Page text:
3 Common Mistakes of Strategic Planning


I’m always looking for ways to improve the strategic planning from a dreaded annual activity to a meaningful, helpful process.

Recently, I had the opportunity to read Elevate: The Three Disciplines of Advanced Strategic Thinking by Rich Horwath.  Rich has helped numerous companies and managers with the strategic planning process and evaluating strategic capabilities.  I had the opportunity to talk with Rich about the most common mistakes leaders make.



3 Common Mistakes of Strategic Planning


Rich, you’ve worked on strategy both as the CEO of the Strategic Thinking Institute and before that as a Chief Strategy Officer.  What are the most common mistakes you see in strategic planning?


There are typically three mistakes when it comes to strategic planning.



Mistake #1:  Confusing strategy with other planning terms.


The first is the group not having a universal understanding of what strategy is and how it differs from other key planning terms such as mission, vision, goals, objectives and tactics. There’s a tremendous lack of precision when it comes to strategic planning and that starts with the fundamental building blocks.



Mistake #2:  Regurgitating last year’s plan.


The second is that most plans are simply a regurgitation of last year’s plan.  This is because managers don’t think before they plan.  I’m a big believer that new growth comes from new thinking.  If you don’t take time and tools to generate new insights, then don’t expect your group to perform any better than the year before, or the year before that.


Mistake #3:  Not linking the strategic plan to daily activities.

The third mistake is not linking the plan to people’s daily activities. Most plans sit in a binder on the shelf collecting dust all year.  If your strategic plan isn’t driving daily activities, then you’ve wasted time doing the plan.  Instead of planning next year, spend the time and money on a trip to the Caribbean.  At least the group will be in a good mood before the company goes bankrupt.  I recommend using a StrategyPrint, or two-page blueprint of the business, that captures the essence of the plan and is easily updated.



Train Leaders on Strategy or Face the Consequences

Why is it so important to train leaders on strategic thinking?

My research with 154 companies showed that only 30% of managers are strategic.  What this means for your organization is that 70% of managers are wasting time, wasting talent and wasting budget on unproductive, dead-end strategies.  The number one cause of bankruptcy is bad strategy.  So, if the majority of your managers aren’t thinking and acting strategically, there’s a good chance that your organization won’t exist, sooner rather than later.



We’ve all worked for managers who work on strategy once a year.  You develop a slick PowerPoint and Word document, present it to much fanfare, and put it on a shelf only to be opened next year when the process starts again.  How do you implement strategy and make it real?

Concepts change thinking and tools change behavior.

In order to make strategy real, you have to create strategy habits.  A habit is defined as, “a behavior pattern acquired by frequent repetition or physiologic exposure that shows itself in regularity or increased facility of performance; an acquired mode of behavior that has become nearly or completely involuntary.” A habit consists of the following three components:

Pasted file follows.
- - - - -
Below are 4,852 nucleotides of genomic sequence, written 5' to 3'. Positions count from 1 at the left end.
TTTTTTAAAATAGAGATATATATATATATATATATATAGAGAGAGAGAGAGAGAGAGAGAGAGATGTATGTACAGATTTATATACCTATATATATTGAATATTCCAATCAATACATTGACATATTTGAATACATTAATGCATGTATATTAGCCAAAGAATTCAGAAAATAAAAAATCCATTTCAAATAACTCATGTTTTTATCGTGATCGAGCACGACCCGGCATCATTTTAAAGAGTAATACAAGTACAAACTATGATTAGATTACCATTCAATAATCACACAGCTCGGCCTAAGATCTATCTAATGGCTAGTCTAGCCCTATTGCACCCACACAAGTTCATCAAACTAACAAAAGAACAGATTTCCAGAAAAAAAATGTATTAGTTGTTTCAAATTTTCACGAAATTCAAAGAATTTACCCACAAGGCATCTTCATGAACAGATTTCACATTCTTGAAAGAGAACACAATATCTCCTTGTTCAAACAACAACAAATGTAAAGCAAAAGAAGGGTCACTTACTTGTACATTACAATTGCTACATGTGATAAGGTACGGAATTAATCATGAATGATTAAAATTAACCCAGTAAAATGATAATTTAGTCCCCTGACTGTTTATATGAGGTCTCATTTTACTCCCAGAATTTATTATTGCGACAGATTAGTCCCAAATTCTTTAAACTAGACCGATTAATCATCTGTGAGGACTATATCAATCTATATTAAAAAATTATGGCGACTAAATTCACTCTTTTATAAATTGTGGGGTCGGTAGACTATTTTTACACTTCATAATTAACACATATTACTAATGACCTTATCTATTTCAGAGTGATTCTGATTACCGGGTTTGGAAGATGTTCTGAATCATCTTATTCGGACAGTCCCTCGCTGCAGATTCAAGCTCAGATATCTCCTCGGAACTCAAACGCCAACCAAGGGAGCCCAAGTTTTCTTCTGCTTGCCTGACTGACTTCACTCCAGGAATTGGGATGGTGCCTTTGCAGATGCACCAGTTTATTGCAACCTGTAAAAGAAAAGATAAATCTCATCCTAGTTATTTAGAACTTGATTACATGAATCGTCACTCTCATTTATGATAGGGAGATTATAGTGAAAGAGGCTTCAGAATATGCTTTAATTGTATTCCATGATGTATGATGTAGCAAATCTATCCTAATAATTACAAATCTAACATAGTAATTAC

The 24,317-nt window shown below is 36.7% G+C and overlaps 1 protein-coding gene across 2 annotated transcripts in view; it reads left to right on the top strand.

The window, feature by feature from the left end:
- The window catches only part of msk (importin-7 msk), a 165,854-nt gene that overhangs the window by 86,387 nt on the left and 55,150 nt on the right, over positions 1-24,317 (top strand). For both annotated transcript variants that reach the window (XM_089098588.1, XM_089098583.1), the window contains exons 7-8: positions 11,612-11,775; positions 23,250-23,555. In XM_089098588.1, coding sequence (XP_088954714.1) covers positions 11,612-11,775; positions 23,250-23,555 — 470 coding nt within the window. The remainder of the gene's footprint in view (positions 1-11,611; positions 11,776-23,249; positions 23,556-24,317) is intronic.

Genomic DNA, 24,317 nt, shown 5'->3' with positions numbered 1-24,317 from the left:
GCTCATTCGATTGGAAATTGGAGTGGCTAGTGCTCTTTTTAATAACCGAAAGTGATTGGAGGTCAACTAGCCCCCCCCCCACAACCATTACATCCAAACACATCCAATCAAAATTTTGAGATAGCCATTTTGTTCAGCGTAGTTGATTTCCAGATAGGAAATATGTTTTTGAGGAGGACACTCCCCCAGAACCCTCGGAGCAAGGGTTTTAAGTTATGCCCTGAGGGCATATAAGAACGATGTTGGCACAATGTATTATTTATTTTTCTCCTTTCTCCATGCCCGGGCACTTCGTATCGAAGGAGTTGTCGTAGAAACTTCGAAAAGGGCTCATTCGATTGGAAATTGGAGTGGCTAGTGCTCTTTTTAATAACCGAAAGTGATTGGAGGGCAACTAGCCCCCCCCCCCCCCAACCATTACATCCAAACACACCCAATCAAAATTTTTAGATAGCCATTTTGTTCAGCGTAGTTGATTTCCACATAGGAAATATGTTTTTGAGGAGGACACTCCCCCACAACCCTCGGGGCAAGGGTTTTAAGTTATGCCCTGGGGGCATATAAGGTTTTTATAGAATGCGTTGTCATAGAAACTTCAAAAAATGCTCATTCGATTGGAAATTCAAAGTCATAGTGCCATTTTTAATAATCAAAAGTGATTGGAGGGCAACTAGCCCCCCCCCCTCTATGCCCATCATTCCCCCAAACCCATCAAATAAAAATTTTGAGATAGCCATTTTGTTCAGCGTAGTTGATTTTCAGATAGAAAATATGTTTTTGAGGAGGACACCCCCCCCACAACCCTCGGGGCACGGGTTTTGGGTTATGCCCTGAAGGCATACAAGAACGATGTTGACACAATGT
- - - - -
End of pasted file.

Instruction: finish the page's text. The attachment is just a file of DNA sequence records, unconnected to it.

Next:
1. Cue (trigger) 2. Routine (behavior) 3. Reward (result)

A nearly universal business habit that can be enhanced in many cases is strategic planning. For many organizations, the cue for this behavior is the calendar. As the calendar hits October or November, it triggers the routine or behavior of strategic planning. The more seasoned, or cynical, manager might describe the routine as filling out a bunch of templates that create a huge PowerPoint slide deck.  The reward is a sense of accomplishment, or relief, and a tangible plan.

Copyright Rich Horwath, Used by Permission
Copyright Rich Horwath, Used by Permission

However, with just a few adjustments, the strategic planning process can be made much more productive and relevant.  The first adjustment keeps the same cue (calendar), but instead of an annual trigger, it becomes monthly.  The monthly cue triggers a new routine consisting of a half-day strategic thinking session to accumulate new insights and review existing goals, objectives, strategies, tactics, and metrics, and make the appropriate modifications.  The result is a real-time strategic action plan that is highly relevant, drives people’s daily activities, and instills greater confidence in the strategic direction.

Copyright Rich Horwath, Used by Permission
Copyright Rich Horwath, Used by Permission


9781118596463How do you make strategy an ongoing conversation instead of a once a year activity?

Leaders need to first carve out time to give their people a forum for conversations.

They then need to structure the conversations so they are generating insights about the key business issues.  A conversation is comprised of two types of exchanges: dialogue and discussion.  While the two terms are often used interchangeably, it’s important to note the distinction as you facilitate strategy conversations amongst your team.

New strategy conversations begin with dialogue.  A dialogue is an exchange of ideas or opinions on a particular issue.  Think about your organization’s strategic planning process.  Is it grounded in this open exchange of ideas and opinions? Or do new ideas need to survive a series of didactic monologues and a gauntlet of leadership critiques?


Elevate: The Three Disciplines of Advanced Strategic Thinking


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